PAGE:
Seasonal work in Australia pay off for ni-Vanuatu workers | Pacific Beat

Seasonal work in Australia pay off for ni-Vanuatu workers

Seasonal work in Australia pay off for ni-Vanuatu workers

Updated 15 February 2012, 12:25 AEDT

The first workers arriving back in Vanuatu after spending six month working on Australian farms are reporting a positive experience.

The four workers, who have just returned home, were granted visas for Australia under the Pacific Seasonal Worker Scheme.

While the scheme is gaining popularity in Tonga, only 18 people from Vanuatu successfully applied for visas this season.

Port Villa based employment agent John Salong says he's hoping that now changes.

Presenter: Cameron Wilson

Speaker: John Salong from Melanesian Seasonal Employers in Vanuatu

SALONG: They had a very, very good experience, they're productivity was really high, so high that their farmer wants them to go back in October and as field supervisors instead of field hands, so that's a very good indication of what their performance was like on the farm. In terms of relations in the community, they have equipped themselves very well. They were part of church groups over there, they formed a singing group and apparently visited quite a few churches to sing on Sunday, which drove few people into the churches and they were very well cared for in terms of pastoral care and also in terms of support and accommodation, transportation and they came back with a really overall experience.

WILSON: Are they happy with the money they earned?

SALONG: The money they earned and brought back to Vanuatu was probably close to double what they're earnings have been in New Zealand and the average earning in New Zealand is about 500-thousand vatu after six months. I guess around five or six thousand Australian dollars.

WILSON: Why did they earn so much more in Australia than in New Zealand?

SALONG: Partly because the minimum wage in Australia is a bit higher, the exchange rate also worked in their favour and they had a lot of work to do and some of their work was piece rate and some of their work was hourly work, so when they were doing piece rate their performance was really high.

WILSON: And by piece rate, you mean their paid according to what they pick, rather than how long it takes to pick?


WILSON: Can you compare in other ways the differences you've seen with the scheme in Australia compared to New Zealand?

SALONG: Only that it's more difficult to get workers into Australia, because we're still in pilot stage, while New Zealand is already mainstreamed and is part of the norm. So if pilot finishes up in June next year and the reports are good and its mainstream, they should be similar. The only difference will be in terms of how much more money they can bring back to Vanuatu from Australia.

WILSON: What sort of difference will that make to the workers standard of living once they return to Vanuatu?

SALONG: All the workers who go to New Zealand and now that we're having some coming back from Australia basically have a substantive increase in terms of their standard of living in that they build better houses, they able to increase themselves water supply systems where they're not part of the main, because most people are coming from the village somewhere and they able to put up solar lighting instead of kerosene lighting, their children education is able to be afforded and some of their social obligations like weddings and circumcision ceremonies, all of those things that are part of the culture in Vanuatu are more easily serviced.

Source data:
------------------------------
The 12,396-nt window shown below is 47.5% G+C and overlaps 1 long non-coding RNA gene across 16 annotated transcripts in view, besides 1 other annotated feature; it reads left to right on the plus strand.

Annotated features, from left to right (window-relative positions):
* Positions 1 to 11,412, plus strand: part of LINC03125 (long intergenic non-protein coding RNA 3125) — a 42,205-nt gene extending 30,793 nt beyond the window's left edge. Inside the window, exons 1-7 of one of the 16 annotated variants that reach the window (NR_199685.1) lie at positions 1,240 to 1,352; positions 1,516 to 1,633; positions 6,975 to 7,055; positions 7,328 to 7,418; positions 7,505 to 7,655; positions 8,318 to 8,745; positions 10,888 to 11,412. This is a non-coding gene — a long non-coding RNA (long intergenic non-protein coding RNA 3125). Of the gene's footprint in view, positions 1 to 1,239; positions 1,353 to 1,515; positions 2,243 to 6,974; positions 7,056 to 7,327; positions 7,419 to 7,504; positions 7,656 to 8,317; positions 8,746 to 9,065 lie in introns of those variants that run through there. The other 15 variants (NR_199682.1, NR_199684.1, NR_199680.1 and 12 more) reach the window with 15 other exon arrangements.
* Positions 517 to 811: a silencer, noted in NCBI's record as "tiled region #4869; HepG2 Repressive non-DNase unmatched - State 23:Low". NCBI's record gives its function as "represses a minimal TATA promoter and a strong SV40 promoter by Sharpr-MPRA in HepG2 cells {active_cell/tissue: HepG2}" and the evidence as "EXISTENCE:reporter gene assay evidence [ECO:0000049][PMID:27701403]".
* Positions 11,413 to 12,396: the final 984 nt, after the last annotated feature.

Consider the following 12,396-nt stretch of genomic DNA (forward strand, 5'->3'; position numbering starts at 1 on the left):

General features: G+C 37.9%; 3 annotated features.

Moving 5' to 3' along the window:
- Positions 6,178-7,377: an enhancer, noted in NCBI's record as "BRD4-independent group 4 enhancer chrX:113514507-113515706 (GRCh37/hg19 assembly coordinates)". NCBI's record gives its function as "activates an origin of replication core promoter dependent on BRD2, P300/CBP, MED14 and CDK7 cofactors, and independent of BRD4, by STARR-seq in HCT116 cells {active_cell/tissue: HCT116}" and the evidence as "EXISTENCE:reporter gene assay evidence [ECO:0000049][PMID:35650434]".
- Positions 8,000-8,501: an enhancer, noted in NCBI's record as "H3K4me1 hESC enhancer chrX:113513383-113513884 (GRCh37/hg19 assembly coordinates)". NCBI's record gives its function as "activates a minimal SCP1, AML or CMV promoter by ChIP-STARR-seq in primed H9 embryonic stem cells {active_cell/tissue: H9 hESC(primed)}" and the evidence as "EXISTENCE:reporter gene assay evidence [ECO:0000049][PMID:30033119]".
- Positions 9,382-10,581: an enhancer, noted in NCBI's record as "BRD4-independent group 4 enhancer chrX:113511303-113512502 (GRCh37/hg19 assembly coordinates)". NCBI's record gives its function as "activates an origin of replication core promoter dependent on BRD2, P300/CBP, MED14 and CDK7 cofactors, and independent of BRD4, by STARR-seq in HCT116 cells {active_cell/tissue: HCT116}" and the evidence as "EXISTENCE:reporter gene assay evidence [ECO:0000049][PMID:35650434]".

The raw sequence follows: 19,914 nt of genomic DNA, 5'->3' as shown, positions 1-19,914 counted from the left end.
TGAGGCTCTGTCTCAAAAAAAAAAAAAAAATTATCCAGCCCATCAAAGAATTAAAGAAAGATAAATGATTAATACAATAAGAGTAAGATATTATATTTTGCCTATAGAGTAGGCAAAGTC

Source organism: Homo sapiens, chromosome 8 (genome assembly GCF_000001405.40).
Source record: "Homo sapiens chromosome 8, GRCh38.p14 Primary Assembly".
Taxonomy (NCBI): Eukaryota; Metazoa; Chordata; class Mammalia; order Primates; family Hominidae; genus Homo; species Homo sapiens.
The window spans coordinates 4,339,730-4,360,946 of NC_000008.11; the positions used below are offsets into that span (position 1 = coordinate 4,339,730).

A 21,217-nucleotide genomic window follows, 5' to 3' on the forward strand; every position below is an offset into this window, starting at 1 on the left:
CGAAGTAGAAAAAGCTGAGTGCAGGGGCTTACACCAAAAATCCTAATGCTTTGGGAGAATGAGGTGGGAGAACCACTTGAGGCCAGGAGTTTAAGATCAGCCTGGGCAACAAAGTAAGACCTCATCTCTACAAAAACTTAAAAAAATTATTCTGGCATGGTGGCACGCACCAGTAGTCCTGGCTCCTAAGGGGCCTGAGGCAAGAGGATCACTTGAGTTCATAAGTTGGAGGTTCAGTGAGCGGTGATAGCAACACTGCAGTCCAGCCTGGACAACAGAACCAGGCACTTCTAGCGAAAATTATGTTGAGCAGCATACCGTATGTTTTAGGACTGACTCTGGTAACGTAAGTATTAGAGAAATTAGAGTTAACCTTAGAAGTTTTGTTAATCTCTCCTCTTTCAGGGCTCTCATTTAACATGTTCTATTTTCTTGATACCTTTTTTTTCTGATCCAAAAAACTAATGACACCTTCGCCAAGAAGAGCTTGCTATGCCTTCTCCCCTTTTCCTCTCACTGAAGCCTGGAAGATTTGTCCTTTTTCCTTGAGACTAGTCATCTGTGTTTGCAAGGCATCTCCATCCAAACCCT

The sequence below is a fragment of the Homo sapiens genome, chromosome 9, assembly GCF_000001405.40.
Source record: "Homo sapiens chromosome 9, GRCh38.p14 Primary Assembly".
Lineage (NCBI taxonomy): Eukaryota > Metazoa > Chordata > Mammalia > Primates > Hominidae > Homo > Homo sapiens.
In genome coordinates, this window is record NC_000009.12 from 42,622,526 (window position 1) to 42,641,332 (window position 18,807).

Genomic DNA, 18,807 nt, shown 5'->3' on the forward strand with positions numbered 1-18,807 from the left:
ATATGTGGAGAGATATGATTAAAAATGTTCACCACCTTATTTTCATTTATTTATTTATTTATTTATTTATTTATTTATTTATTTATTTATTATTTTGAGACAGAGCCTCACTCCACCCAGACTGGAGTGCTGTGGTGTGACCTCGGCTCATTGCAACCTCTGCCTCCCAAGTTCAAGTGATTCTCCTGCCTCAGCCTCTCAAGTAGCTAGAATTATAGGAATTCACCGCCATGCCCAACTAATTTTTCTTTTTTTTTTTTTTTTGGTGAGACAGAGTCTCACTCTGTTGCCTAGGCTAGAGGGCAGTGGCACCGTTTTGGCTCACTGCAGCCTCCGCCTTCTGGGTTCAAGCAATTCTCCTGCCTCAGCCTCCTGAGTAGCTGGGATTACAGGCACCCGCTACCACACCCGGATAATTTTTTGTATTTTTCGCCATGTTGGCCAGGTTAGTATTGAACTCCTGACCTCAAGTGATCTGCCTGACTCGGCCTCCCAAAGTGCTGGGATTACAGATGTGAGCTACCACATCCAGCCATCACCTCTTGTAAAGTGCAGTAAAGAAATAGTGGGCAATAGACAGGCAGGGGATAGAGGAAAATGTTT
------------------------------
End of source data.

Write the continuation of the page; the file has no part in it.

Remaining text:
WILSON: Do you think there are many people who are in Vanuatu who will be closely watching the experience of these first workers to see if they will be interested in also coming to Australia?

SALONG: I can tell you that I've been inundated with phone calls and it's very difficult to keep telling them that it's still a pilot, they're still watching and it's dependent on the performance on the men still remaining in Australia and we're hoping that all in all, the crew that I'm sending will be able to come out with the records that before are presented.

WILSON: Why is it at this stage that there are so many Tongans that come to Australia to work under this scheme, but no so many people from Vanuatu?

SALONG: It's a different proposition for obviously Vanuatu doesn't have a lot of strong linkages at the moment and that's exactly what we're trying to build out of high standard of performance and in trying to do the higher profile, in terms of productivity than other Pacific Islanders and as you would know, there's been 2,500 visas that have been allocated under this Pacific Seasonal Workers Pilot Scheme and so far, we hope that these islands, I mean of the four countries which are Papua New Guinea, Vanuatu, Kiribati and Tonga, we've only used 500 visas which leaves 2,000 and the Tongans have a longer history in terms of Tongans having migrated to Australia and have good linkages with the community and have good linkages with business and in Vanuatu, we cannot say the same, so we're trying to build our relationship now.

WILSON: The workers that have returned to Vanuatu now, do you know if they're intending to come back to Australia if they have the opportunity to do more work?

SALONG: Yeah, absolutely, we're hoping that they will go back in October. They are supposed to be back here for five months. Their idea is for going for seven months and be away for five months and as far as I understand inquiries are already being made to officials to see if the four can be returned for the season starting in October.


Contact the studio

Got something to say about what you're hearing on the radio right now?

Send your texts to +61 427 72 72 72

Add the hashtag #raonair to add your tweets to the conversation.

Email us your thoughts on an issue. Messages may be used on air.